--- Dr. Mike Bagwell
LESSON 2, WRITTEN
SATURDAY MORNING, FEBRUARY 17, 2007:
As Doctor Luke prepared the materials for his
Gospel, a Gospel miraculously inspired by the Holy Ghost of God
mind you, he gathered certain reliable bits of information about
"Things most surely believed" to be exact. In
Greek "plerophoreo pragma." The noun "things" is derived from
the verb root "prasso," meaning to practice or to do repeatedly.
These hence are deeds, actins of the Lord Jesus.
Beliefs her are "weights" that one carries,
but in this sense, they "matter" to the person who has adopted
them! They "weigh" on his mind and conscience and will and
emotions and behavior! They "impact" his very lifestyle!
Then Luke adds: "Even
as they delivered them unto us, which from the beginning were
eyewitnesses, and ministers of the Word." Luke 1:2
Literally the verb "delivered" translates "paradidomai"
and means "given over" or "handed alongside" us. Forty times in
Scripture it carries the idea of "betrayal," but that certainly
is not the thought here. The context forbids such a meaning. The
word's etymological definition serves well as used by Luke in
But "who" were the sources of this
Who described these deeds of Jesus?
The doctrines of the Faith?
The very words of our Lord?
Some who were "from the beginning
The "beginning" is "arche" and means "the
point of commencement." Really "archo" means "to be
At the very inception of God the Son's Life
on earth someone knew Him! Mary His Mother did for sure! As did
Joseph her husband! And Simeon and Anna too! What if Luke could
have found and spoken to some of those shepherds? Or one of the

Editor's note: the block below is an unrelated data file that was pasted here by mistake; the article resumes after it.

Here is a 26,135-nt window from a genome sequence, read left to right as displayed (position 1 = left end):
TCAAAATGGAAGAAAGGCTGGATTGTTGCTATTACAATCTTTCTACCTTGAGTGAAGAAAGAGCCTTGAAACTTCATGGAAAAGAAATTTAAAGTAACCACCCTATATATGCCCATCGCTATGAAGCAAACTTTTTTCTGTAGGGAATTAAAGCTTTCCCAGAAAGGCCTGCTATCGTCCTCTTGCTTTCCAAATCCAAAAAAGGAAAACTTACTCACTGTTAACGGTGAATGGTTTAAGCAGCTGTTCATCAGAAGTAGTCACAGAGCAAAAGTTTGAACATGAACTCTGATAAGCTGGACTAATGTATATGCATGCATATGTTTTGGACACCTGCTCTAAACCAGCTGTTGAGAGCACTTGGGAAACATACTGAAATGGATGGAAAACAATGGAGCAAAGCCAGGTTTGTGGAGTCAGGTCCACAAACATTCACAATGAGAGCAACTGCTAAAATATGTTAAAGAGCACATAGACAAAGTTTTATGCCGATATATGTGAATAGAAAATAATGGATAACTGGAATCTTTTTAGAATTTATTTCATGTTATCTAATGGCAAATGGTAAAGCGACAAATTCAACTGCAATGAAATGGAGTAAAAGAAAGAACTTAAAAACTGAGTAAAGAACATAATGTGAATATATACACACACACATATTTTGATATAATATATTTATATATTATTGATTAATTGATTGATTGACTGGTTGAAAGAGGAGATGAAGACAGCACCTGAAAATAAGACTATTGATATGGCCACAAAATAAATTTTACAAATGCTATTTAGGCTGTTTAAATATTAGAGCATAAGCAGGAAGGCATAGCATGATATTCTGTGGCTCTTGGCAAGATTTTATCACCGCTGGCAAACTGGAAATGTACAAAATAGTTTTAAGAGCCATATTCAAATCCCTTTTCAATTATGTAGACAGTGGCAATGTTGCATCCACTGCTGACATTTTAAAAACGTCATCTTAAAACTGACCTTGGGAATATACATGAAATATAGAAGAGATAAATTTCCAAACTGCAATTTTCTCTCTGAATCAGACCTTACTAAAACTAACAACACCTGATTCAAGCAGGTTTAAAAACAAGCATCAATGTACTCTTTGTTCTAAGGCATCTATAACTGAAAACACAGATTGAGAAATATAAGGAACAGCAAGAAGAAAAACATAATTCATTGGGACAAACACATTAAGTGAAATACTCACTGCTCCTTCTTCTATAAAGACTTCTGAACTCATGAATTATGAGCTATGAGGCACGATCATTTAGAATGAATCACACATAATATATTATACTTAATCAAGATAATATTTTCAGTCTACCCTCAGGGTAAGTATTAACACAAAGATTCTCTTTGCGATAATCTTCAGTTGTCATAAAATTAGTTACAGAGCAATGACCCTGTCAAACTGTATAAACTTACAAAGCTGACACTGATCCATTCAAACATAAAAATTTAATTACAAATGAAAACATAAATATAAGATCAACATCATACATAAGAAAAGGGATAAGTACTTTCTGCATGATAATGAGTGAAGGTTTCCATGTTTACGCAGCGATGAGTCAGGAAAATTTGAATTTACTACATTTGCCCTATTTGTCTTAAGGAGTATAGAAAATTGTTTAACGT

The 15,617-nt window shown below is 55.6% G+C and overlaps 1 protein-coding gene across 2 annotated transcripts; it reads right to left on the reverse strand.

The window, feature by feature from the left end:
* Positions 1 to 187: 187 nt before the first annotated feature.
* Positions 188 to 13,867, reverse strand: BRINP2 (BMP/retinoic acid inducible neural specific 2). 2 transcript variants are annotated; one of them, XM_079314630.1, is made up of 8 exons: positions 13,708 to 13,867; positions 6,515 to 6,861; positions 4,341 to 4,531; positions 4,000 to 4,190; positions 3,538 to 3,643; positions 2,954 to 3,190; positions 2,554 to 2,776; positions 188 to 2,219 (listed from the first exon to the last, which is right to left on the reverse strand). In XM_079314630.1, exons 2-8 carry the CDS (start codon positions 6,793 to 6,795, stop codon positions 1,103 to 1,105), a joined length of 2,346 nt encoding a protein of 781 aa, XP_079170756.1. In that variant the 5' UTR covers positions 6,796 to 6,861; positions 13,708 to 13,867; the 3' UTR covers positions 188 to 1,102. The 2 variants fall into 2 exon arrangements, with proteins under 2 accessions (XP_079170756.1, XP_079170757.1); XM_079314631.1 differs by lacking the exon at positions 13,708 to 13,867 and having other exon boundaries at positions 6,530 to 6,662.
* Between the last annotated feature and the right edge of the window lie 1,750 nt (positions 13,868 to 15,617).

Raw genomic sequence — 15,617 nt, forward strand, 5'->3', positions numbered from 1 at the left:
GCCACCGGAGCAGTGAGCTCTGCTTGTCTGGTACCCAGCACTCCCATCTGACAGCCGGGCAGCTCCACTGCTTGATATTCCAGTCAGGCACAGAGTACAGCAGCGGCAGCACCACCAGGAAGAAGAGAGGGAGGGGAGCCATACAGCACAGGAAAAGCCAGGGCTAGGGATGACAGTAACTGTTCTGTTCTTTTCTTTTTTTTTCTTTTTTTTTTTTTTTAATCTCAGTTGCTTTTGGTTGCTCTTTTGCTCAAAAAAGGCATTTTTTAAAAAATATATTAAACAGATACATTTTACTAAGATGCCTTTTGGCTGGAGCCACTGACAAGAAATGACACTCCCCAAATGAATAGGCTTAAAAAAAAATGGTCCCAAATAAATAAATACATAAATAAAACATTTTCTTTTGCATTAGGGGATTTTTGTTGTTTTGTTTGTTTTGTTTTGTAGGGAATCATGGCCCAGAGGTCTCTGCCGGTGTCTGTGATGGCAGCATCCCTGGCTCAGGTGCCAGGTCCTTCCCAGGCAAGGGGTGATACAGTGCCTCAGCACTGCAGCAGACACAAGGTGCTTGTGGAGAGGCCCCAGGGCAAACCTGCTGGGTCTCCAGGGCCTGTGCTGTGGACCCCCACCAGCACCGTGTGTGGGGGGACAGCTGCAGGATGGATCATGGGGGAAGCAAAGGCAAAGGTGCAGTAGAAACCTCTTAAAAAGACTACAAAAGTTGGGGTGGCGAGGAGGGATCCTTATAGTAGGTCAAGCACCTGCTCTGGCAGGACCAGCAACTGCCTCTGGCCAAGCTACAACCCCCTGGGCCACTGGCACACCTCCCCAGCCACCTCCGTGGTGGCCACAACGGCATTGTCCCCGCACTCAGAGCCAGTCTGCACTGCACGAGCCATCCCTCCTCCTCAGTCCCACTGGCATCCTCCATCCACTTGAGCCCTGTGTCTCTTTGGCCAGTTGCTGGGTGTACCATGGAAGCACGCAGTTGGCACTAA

Wise Men too?
And from the beginning of Jesus' public
ministry John and Andrew and Simon Peter and a few more could
have told of their recollections of Jesus.
But Luke goes further. He identifies his
sources with the term "eyewitnesses!" Now in Greek "autoptes"
nearly defines itself. Look at it. The "opts" is from "optanomai"
and means "to gaze upon, to see, to stare" at something or
someone. The "auto" suffix means just what it does in English,
"self" ... like an automobile is self-propelled or an auto-focus
camera self focuses. These people have seen Jesus! They
themselves have done so! Luke did not rely simply on "hear-say"
He went to the people who saw Zacchaeus come
down the tree! Or Jesus calm the storm! Or knew He was raised
from the Dead!
But these eyewitnesses became more! They not
only saw, they told! They related the facts about
our Lord so fluently and so broadly that they became, Luke says,
"ministers" of the word!
"Huperetes" means literally "under rowers!"
Let me explain. "Hupo," the prefix means "under" or
"underneath." And "eresso" means "to row" a boat or even a large
The large grain vessels of Rome, traveling to
and from Egypt for example, had sails as their main means of
propulsion. But when the wind was not blowing, or not blowing
favorably, they also kept on board a host of slaves who manned
the oars below deck and en masse rowed the ship toward its
destination! These are among the most menial of all the slaves!
Yet strong and healthy for the most part!
That's what these eyewitnesses became to the